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Covid hospitalisations take big drop

It’s Thursday, August 25 and welcome to The Spinoff’s live updates. I’m Stewart Sowman-Lund, you can reach me via email on

The agenda

  • A New Zealand soldier, who was not on active duty, has been killed in Ukraine.
  • Parliament has a new speaker: Adrian Rurawhe.
  • Covid-19 latest: Hospitalisations continue to drop, 2,780 new cases.
  • And the prime minister has visited New Zealand’s first – and currently unopened – Costco store.

Covid hospitalisations take big drop

It’s Thursday, August 25 and welcome to The Spinoff’s live updates. I’m Stewart Sowman-Lund, you can reach me via email on

The agenda

  • A New Zealand soldier, who was not on active duty, has been killed in Ukraine.
  • Parliament has a new speaker: Adrian Rurawhe.
  • Covid-19 latest: Hospitalisations continue to drop, 2,780 new cases.
  • And the prime minister has visited New Zealand’s first – and currently unopened – Costco store.
Aug 25 2022

Trevor Mallard apologises to Winston Peters over parliamentary protest trespass

Winston Peters speaks to media at Parliament on June 17, 2020. (Photo by Hagen Hopkins/Getty Images)

Former Speaker of the House Trevor Mallard has issued public apology to ex-deputy prime minister Winston Peters for a trespass notice issued after the parliamentary occupation in March.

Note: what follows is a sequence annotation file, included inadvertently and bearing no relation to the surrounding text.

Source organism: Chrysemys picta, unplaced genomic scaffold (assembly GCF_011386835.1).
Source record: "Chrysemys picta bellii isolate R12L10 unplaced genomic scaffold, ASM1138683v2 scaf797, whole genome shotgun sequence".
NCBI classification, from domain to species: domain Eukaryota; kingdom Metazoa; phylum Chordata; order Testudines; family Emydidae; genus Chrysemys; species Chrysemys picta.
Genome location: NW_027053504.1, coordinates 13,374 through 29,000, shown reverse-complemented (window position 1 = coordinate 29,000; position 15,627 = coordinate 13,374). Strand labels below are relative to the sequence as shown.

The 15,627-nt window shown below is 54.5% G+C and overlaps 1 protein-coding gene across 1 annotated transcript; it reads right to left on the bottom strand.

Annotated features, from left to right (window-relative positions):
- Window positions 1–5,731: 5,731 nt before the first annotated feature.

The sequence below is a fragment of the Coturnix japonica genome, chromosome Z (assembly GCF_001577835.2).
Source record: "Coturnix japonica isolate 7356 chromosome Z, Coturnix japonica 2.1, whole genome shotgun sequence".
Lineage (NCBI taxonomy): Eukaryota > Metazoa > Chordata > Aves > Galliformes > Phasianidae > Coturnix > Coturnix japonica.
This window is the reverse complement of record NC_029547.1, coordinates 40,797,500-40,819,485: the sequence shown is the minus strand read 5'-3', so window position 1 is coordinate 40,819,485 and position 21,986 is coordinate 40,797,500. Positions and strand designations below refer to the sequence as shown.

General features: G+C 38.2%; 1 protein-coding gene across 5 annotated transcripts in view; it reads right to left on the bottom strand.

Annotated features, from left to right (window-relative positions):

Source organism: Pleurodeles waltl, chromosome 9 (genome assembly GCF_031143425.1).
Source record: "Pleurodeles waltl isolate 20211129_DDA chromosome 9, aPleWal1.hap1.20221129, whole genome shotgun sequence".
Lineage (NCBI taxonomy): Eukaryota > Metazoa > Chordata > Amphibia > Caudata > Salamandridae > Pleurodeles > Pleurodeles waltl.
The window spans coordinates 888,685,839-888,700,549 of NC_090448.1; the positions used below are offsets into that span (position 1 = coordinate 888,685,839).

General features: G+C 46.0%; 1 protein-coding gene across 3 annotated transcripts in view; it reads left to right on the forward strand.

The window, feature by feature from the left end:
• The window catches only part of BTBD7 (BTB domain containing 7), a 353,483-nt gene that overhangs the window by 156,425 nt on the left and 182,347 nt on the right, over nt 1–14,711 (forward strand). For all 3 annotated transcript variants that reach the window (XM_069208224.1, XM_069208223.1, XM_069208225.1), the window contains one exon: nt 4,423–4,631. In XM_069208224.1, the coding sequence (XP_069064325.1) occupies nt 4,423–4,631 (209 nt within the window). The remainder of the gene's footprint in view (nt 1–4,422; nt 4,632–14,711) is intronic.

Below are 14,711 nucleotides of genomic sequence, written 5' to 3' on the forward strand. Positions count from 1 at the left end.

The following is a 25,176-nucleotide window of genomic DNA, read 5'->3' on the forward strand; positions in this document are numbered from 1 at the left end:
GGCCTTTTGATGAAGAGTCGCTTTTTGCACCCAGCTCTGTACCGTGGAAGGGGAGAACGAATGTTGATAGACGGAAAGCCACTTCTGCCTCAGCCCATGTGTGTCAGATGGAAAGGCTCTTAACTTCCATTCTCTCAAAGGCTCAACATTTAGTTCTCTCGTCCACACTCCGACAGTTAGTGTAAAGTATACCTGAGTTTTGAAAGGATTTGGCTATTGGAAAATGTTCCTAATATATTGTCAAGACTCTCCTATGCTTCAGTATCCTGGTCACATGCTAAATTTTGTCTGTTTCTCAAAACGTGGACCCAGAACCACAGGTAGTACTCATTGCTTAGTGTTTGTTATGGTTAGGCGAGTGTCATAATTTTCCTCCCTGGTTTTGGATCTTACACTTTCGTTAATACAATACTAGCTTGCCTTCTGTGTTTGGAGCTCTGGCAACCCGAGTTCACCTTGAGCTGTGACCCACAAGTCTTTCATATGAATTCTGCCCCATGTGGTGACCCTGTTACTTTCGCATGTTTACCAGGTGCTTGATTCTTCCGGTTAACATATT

Peters attended the protest, maskless, for one day of the three-week long occupation. He did not speak, but met with key protest organisers. He, along with several other identifiable attendees, was later trespassed from parliament grounds.

In a statement, Peters said the apology followed legal action taken against Mallard. “This action was taken not for myself, but on behalf of the people of New Zealand to make a stand and fight for our fundamental freedoms, rights, and to protect our democracy,” he said.

“Mr Mallard has admitted to the High Court that his actions were unreasonable and irrational when he trespassed me from parliament.  It was clearly unjustified and a direct attack on every New Zealander’s freedoms which are protected under the New Zealand Bill of Rights Act.”

Winston Peters at parliament on Feb 22 (Photo: Stewart Sowman-Lund)

Mallard resigned as speaker this week in order to take up a diplomatic posting in the new year. Peters said that was a “staggering insult”.

“What is astonishing, is that the prime minister announced Mr Mallard’s appointment despite knowing all of the details behind his apology – including his self-admitted irrational and unreasonable behaviour.”

Mallard’s apology, issued in a statement by new speaker Adrian Rurawhe, noted that comments made about Peters in May were now retracted.

So kia ora? Viv Beck defends new stance on co-governance


Auckland mayoral candidate Viv Beck has defended her decision to campaign “against co-governance”, following new social media ads contrasting her position with that of rivals Efeso Collins and Wayne Brown. Following the appearance of the ads on Twitter and Facebook, she told a mayoral event, “I’m worried that we are going back a bit now, because people are getting angry,” Stuff reported.